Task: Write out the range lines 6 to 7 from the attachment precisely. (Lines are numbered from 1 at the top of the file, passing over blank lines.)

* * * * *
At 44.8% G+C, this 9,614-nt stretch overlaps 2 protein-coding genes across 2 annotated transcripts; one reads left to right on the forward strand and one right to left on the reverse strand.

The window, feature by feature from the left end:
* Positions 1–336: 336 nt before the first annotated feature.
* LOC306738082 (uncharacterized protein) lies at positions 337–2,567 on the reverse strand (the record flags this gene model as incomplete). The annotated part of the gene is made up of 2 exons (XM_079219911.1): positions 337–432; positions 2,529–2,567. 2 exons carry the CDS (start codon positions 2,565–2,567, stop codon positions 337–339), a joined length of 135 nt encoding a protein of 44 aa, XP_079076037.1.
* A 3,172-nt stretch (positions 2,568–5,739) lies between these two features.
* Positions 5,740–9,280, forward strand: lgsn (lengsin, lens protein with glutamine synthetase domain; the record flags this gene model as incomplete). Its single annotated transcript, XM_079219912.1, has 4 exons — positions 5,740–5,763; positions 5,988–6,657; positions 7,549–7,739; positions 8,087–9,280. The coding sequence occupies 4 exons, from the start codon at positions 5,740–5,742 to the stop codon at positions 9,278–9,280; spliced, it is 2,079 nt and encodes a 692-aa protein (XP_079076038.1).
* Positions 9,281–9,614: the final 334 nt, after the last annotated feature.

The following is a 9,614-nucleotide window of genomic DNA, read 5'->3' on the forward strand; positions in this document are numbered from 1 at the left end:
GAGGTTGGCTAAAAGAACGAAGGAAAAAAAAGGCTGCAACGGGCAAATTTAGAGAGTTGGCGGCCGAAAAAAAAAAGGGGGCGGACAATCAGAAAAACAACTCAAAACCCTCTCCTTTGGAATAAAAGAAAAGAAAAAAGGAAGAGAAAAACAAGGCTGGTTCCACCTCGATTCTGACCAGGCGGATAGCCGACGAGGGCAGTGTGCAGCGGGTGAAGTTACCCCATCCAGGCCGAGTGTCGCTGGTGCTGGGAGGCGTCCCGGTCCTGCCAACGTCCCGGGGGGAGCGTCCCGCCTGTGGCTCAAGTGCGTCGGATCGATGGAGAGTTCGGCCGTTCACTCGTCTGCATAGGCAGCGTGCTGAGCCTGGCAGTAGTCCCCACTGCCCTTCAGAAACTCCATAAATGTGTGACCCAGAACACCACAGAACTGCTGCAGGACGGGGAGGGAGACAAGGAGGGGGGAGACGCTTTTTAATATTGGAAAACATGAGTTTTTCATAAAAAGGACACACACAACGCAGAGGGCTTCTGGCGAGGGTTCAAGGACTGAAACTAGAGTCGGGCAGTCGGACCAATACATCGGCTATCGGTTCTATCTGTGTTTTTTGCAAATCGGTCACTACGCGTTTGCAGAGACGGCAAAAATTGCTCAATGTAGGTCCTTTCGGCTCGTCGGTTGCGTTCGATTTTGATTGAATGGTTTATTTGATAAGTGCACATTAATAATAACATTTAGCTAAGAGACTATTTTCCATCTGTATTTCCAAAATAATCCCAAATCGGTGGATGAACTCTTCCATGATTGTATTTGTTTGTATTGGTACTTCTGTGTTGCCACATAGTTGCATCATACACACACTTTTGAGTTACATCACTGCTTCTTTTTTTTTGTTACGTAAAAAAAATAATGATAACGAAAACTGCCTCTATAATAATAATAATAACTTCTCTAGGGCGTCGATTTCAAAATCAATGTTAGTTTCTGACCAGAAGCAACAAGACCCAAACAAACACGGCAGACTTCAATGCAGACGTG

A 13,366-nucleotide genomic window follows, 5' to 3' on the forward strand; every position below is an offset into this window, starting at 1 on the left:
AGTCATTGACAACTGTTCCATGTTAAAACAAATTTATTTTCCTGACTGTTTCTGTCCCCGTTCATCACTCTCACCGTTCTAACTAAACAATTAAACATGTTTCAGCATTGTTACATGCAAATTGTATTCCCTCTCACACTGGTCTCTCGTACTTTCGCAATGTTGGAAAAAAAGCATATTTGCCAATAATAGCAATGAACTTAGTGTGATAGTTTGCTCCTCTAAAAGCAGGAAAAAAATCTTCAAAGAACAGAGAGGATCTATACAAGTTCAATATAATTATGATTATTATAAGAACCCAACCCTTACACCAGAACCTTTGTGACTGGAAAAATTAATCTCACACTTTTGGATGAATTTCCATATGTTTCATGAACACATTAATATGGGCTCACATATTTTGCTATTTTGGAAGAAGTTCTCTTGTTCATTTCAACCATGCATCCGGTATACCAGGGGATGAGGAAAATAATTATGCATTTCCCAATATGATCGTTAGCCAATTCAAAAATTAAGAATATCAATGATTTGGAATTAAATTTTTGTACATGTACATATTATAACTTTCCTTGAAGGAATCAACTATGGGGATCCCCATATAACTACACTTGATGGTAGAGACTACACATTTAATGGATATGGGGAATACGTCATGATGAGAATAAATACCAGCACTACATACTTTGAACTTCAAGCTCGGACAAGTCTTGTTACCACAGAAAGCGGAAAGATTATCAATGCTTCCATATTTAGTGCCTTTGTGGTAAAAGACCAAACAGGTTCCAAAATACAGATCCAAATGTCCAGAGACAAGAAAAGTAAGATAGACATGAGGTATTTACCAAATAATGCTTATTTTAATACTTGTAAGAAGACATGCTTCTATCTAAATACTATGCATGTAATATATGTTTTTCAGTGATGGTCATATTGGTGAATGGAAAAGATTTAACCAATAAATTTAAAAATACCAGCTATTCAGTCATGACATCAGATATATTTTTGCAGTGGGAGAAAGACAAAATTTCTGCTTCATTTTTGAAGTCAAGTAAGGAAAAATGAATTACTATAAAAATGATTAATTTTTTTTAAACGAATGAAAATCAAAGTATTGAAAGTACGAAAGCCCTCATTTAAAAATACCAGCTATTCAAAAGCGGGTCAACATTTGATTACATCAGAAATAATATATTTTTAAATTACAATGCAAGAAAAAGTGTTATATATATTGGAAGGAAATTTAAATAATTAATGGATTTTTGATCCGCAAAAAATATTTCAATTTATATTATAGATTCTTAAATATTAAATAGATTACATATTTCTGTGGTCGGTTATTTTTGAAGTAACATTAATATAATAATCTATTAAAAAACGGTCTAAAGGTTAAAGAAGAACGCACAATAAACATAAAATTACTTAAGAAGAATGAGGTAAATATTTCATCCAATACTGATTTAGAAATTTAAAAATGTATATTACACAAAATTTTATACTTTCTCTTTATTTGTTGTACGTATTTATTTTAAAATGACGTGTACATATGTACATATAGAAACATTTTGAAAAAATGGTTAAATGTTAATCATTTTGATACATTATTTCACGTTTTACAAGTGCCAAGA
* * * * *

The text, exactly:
* Positions 5,740–9,280, forward strand: lgsn (lengsin, lens protein with glutamine synthetase domain; the record flags this gene model as incomplete). Its single annotated transcript, XM_079219912.1, has 4 exons — positions 5,740–5,763; positions 5,988–6,657; positions 7,549–7,739; positions 8,087–9,280. The coding sequence occupies 4 exons, from the start codon at positions 5,740–5,742 to the stop codon at positions 9,278–9,280; spliced, it is 2,079 nt and encodes a 692-aa protein (XP_079076038.1).
* Positions 9,281–9,614: the final 334 nt, after the last annotated feature.